Positive Chronicles - Our Indian Idol
by Jeffrey Sharlet
It’s 9 p.m. in the little hill station of Shillong. The streets are deserted. The incessant rain which has flooded the Umiam Lake patters on tin roofs. I remind my mother that it’s time for Indian Idol. The moment she switches on the television, the doorbell rings. Krishna, our Bengali neighbour, saunters in with his wife and their four-year-old daughter. My sister leaves her guitar and runs to the TV room while my father finally puts down the Jeffrey Archer he’s been reading the entire evening. Krishna takes a cigarette and offers one to my father though his wife frowns at him. They light their smokes settling down just as the signature tune of the show blares from the TV. This has become sort of a ritual for us ever since Amit Paul, a local lad, made his debut on Indian Idol – a Khasi family and a Bengali family watching a reality show together. You might ask, ‘What’s so special about that?’ The fact is that Shillong has been ravaged by communalism over the years; Bengalis and Khasis rarely meet, let alone share a meal. That is, till Amit Paul happened. It is an important round; two of the three remaining contestants will go on to the finals, and one will eventually be crowned the Indian Idol – the voice of a music-loving nation.
The first contestant goes on stage and sings his song, an old Bollywood number that sends the crowd into a frenzy. Young or old, all members of the television audience stand and sway to the music, clapping their hands and singing along with the contestant. The judges are pleased. My sister looks at mother as if to say, ‘Can our Amit Paul do better than this?’ Not sure whether our local hero will rise to the occasion, my mother calls up her sister during the commercial break. ‘Did you hear him singing? Do you think Amit will sing something better?’ ‘I don’t know but I don’t think he can be better than our Paul.’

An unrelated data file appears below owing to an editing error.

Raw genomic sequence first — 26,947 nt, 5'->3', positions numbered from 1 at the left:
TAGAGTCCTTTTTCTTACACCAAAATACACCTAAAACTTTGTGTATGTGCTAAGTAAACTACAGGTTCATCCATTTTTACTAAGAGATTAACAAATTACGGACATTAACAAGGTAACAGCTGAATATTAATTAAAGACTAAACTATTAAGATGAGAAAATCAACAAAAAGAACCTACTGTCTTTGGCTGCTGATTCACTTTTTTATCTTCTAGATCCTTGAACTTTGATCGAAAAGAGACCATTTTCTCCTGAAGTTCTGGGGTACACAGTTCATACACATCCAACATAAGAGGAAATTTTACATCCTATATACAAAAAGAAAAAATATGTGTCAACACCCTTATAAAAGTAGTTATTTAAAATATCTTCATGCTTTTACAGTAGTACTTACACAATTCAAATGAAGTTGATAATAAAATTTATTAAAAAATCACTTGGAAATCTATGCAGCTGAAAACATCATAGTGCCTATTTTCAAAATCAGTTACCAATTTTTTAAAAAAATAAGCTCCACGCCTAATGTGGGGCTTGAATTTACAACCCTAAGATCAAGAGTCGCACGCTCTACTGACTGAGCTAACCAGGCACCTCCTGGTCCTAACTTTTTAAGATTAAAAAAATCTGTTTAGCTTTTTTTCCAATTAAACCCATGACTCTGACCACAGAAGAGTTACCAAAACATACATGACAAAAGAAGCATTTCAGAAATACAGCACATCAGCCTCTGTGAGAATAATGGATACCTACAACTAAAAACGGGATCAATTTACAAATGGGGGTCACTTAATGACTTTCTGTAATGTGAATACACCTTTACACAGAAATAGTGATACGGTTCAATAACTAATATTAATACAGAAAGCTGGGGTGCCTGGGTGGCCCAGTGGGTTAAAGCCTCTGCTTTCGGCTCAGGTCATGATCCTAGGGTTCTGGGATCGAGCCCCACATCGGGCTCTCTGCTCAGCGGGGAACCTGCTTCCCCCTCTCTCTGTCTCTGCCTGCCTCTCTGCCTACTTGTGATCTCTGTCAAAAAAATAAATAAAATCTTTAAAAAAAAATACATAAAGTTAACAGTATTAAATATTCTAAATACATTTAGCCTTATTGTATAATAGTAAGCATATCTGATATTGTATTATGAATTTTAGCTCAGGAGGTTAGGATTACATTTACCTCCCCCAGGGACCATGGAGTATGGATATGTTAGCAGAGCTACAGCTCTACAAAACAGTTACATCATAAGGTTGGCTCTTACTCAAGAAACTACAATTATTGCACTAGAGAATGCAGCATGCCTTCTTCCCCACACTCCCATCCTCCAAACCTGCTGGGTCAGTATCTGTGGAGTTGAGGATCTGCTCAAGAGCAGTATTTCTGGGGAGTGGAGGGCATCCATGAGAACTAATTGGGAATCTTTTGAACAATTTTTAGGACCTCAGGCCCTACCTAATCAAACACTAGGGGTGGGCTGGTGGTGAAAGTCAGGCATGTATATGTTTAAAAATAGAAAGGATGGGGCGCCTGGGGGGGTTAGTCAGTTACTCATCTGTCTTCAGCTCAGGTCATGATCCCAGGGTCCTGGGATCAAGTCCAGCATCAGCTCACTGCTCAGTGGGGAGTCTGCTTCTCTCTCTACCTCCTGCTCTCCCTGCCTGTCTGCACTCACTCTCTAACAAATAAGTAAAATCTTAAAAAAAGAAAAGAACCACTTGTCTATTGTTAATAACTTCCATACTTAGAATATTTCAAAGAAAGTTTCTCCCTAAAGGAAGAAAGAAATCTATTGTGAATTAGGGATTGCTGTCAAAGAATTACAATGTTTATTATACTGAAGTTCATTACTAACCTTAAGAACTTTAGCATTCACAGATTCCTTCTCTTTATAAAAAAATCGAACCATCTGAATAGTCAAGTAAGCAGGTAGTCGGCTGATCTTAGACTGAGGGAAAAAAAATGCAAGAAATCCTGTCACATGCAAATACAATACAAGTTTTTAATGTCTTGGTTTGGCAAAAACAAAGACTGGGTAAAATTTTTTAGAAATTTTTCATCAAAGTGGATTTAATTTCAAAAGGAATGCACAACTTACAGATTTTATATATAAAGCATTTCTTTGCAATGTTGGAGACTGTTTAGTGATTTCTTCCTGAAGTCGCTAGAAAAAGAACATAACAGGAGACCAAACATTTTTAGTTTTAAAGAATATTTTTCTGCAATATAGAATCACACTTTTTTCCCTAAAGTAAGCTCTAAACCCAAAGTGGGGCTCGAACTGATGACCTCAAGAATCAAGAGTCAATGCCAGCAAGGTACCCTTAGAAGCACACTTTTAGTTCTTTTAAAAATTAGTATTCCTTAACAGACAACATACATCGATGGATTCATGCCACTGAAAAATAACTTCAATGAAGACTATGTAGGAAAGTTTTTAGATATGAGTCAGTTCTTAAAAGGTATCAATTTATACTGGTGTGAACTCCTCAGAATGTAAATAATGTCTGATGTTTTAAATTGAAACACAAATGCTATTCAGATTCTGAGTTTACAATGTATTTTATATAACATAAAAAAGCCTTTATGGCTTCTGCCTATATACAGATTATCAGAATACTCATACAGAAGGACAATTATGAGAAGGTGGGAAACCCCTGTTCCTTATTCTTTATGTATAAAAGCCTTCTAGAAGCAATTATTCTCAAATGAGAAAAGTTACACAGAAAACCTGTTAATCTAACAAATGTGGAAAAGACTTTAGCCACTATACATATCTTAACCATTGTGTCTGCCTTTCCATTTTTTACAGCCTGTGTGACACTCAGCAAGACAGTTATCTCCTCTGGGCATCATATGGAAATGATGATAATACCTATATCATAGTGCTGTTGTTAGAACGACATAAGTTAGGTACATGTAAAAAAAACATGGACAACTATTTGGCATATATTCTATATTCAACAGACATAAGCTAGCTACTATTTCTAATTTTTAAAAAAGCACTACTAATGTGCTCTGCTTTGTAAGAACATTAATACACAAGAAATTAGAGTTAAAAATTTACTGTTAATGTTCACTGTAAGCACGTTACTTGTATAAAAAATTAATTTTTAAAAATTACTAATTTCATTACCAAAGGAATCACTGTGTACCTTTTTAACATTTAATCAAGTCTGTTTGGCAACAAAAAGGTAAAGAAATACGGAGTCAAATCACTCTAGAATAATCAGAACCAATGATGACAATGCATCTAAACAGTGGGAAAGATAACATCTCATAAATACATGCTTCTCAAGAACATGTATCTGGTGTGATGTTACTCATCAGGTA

Finally our own BahBah (brother) Amit takes the stage.
Spiked hair, red jacket and faded jeans, he picks up the microphone and starts singing an old classic – Kora kagaz tha.
My sister can’t take her eyes off him. Father apparently knows this song and he joins in the chorus. Krishna looks amused at how he mispronounces the Hindi words and pats him affectionately on the back. Once Amit’s song is over the small crowd gathered in front of the TV goes wild, cheering ‘Shillong, Shillong!’ And everybody whips out their cellphones to SMS on behalf of their favourite hero. The equation is simple: the more votes for a contestant, the more his chances are of reaching the finals. Even the four-year-old has a toy phone with her and is SMS-ing ‘Mit.’
Once the show is over, the others relax and chat, while my mother excuses herself to see to the preparations for dinner. The meal is served in a while and Krishna is rather concerned that mother has to trouble herself. ‘No, no it’s all right,’ she says. ‘We’ll come home to your place for the finals; you can cook mach (fish) for us.’ Everyone bursts out laughing. The next day I am in a local taxi on my way to college. The taxis here are rather fancy, I must admit. A music system always adorns the dashboard along with a plethora of CDs. Although they are like buses, since one has to share the vehicle with four other people, not many complain because they serve as a mode of transport and also as a mobile living room where passengers share kwai (betel nut) and talk about politics, economy, sports and music (you cannot escape music when you’re in Shillong). Lately, the economy, sports and politics has taken a backseat; Amit is the only reason one doesn’t want to get off at his or her destination.
‘Did you watch Indian Idol last night right? Hope you SMSed on his behalf?’ an old Khasi lady, whose teeth are stained red with kwai, asks me. I tell her I did, and just then the driver switches on his music system and plays Kora kagaz tha, one of the songs Amit sang last night. The other passenger, who happens to be a Bengali, blurts out in broken Khasi that he is planning to go and watch Amit perform live the moment he comes to Shillong. Soon everybody is exchanging numbers, arranging to meet on the day Amit performs in Shillong. I get down and wave goodbye. The remaining passengers, and the taxi driver, smile back. We’ve all just made new friends.
Shillong used to be a quiet and peaceful hill station. But from the early ’70s, communalism began plaguing the town. Then came militancy, which further crippled it. Fortunately the tremors of militancy are starting to fade, and now, thanks to Amit Paul, this scourge of communalism is likely to be removed. Though he didn’t manage to win the crown, he’s done something far bigger – woven together disparate hearts.And we owe it to him to keep the music alive.Excerpted from Chicken Soup for the Indian Soul published by Westland Ltd. If you have a story, poem or article (your own or someone else’s) that you feel belongs in a future volume of Chicken Soup for the Indian Soul.
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